Saturday, June 2, 2007

warm stones and silent walks

Once when I worked at the botanical garden in the Bronx, I was giving a forest tour. They always gave me the hard cases so i had this group of deaf kids. We had a great time! I just pointed at everything, we touched everything, we found cool stuff like the fluff that flies out of princess paulonia pods and incredibly intricate wood carvings by carpenter ants, so smooth.

At one point the kids are acting really quiet and mysterious but the teachers/parents don't know why, and then one of the kids passes me a big pebble, it was very warm, aparently it was warmed in the sun. Anyway they had been passing it back and forth so amazed by its wormth.

Another time I was giving a tour in the woods and these are usually pretty rambunctios kids, 3rd 4th grade etc.. and i decided to try a silent walk for like 5 or 10 minutes. I told them be quiet and LISTEN and then after 10 minutes we'll talk about what we heard. I wasn't so hopefull about this game!

Well it worked pretty good but the surprising thing was that when the 10 minutes were up and I wanted to ask them what they heard, they were so into it that they wanted to do another 10 minutes of silence!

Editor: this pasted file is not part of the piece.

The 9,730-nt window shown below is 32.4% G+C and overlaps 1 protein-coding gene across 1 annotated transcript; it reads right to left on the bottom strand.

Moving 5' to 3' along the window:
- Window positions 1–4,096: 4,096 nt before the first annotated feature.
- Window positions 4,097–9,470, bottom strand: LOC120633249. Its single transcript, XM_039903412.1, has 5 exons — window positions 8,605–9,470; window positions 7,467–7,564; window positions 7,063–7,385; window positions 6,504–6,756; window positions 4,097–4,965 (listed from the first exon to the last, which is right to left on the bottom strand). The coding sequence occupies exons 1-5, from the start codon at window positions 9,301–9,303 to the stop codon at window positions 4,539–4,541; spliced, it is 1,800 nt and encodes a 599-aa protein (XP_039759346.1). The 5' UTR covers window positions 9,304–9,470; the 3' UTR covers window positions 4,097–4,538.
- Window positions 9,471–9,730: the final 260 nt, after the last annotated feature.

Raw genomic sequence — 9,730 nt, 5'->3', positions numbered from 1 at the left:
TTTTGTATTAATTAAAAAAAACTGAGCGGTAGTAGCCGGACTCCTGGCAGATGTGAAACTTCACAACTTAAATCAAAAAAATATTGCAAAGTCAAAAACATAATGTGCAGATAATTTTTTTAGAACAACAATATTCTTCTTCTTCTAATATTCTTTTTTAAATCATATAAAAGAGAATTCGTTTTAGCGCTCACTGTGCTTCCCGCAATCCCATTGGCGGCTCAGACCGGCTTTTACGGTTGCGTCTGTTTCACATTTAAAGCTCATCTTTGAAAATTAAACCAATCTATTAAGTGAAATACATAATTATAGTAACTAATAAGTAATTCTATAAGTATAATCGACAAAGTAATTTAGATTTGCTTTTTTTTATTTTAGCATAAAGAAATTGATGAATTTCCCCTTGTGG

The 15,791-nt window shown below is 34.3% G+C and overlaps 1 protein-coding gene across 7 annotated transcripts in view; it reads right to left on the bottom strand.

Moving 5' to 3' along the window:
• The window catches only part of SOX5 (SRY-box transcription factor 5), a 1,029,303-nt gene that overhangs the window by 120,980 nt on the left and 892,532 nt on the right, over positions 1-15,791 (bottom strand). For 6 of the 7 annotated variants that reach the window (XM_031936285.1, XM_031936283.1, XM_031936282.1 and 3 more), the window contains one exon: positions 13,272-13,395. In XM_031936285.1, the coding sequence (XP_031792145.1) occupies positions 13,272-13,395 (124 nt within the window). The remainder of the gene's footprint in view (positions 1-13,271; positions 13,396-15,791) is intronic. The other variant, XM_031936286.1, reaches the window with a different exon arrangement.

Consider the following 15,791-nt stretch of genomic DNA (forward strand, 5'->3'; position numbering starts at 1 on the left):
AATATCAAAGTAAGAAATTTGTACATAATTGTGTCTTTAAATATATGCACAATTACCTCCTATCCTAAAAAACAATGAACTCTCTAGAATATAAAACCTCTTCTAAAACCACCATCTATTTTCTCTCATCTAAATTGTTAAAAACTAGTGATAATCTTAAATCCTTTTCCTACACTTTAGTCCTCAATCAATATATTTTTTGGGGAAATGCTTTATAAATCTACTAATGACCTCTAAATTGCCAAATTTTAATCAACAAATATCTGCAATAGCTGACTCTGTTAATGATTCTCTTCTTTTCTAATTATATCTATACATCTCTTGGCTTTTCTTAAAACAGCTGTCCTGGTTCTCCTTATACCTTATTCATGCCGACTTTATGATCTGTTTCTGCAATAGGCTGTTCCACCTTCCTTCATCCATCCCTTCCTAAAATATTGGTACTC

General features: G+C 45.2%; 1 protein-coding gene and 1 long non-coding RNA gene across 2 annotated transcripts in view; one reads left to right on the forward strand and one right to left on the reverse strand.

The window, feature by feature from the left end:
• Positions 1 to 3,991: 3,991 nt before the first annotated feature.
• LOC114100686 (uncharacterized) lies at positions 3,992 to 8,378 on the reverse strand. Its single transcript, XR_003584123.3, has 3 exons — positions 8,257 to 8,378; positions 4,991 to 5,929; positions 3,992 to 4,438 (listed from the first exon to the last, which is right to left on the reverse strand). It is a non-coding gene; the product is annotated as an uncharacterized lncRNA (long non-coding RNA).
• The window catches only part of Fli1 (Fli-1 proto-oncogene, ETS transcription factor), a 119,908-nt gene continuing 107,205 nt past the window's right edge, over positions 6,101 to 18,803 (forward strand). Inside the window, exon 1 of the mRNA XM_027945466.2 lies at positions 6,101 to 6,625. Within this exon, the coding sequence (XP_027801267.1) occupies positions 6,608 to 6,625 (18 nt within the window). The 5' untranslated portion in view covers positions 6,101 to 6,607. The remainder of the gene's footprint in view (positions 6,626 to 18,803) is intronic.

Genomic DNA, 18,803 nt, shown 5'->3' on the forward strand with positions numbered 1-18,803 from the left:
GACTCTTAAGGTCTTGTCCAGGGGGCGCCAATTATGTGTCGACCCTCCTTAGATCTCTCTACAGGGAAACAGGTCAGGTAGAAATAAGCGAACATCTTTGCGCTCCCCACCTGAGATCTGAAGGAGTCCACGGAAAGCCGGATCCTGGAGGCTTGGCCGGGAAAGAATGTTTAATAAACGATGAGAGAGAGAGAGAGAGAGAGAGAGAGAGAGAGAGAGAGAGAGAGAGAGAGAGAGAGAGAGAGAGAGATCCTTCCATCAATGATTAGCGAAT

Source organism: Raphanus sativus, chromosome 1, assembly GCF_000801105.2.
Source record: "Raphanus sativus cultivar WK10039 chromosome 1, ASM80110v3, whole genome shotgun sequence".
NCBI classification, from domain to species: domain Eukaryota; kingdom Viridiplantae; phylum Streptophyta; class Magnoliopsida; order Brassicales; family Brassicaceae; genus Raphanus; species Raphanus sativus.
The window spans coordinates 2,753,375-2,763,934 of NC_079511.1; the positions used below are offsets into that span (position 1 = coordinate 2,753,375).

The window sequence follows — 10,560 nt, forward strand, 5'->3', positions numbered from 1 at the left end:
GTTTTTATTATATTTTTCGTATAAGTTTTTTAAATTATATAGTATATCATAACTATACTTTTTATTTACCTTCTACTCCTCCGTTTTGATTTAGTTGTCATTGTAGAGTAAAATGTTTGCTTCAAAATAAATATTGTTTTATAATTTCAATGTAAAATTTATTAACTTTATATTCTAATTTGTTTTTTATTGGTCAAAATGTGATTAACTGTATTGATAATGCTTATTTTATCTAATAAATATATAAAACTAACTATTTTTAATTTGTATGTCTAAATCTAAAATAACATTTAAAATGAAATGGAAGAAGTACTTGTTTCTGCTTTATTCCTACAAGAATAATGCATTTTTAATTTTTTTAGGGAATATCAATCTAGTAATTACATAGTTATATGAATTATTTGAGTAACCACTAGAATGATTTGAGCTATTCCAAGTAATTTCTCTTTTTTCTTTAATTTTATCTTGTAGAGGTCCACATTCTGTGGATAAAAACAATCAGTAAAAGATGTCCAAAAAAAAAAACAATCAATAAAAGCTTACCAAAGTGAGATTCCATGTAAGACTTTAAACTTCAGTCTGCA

Lots of surprises like that.


Tom said...

Damn Bar that is really cool that they wanted to keep the silence going. You may have really changed those kids' lives, given them some small bit of resistance to being absorbed into a world of perpetual video games and television.

How did you communicate with the deaf kids apart from pointing with the ball?

barry goldman said...

i didn't point with a ball, we HAD a ball. ok, i rewrote it for clarity. communicate? i let the stuff communicate! part of the problem with a lot of nature education is the educator is so full of his ideas and stuff. i just open a space between the kids and the stuff so that a natural dialogue between 'em enssues. it doesn't take much work. nature calls out to us and the kids still remember how to hear.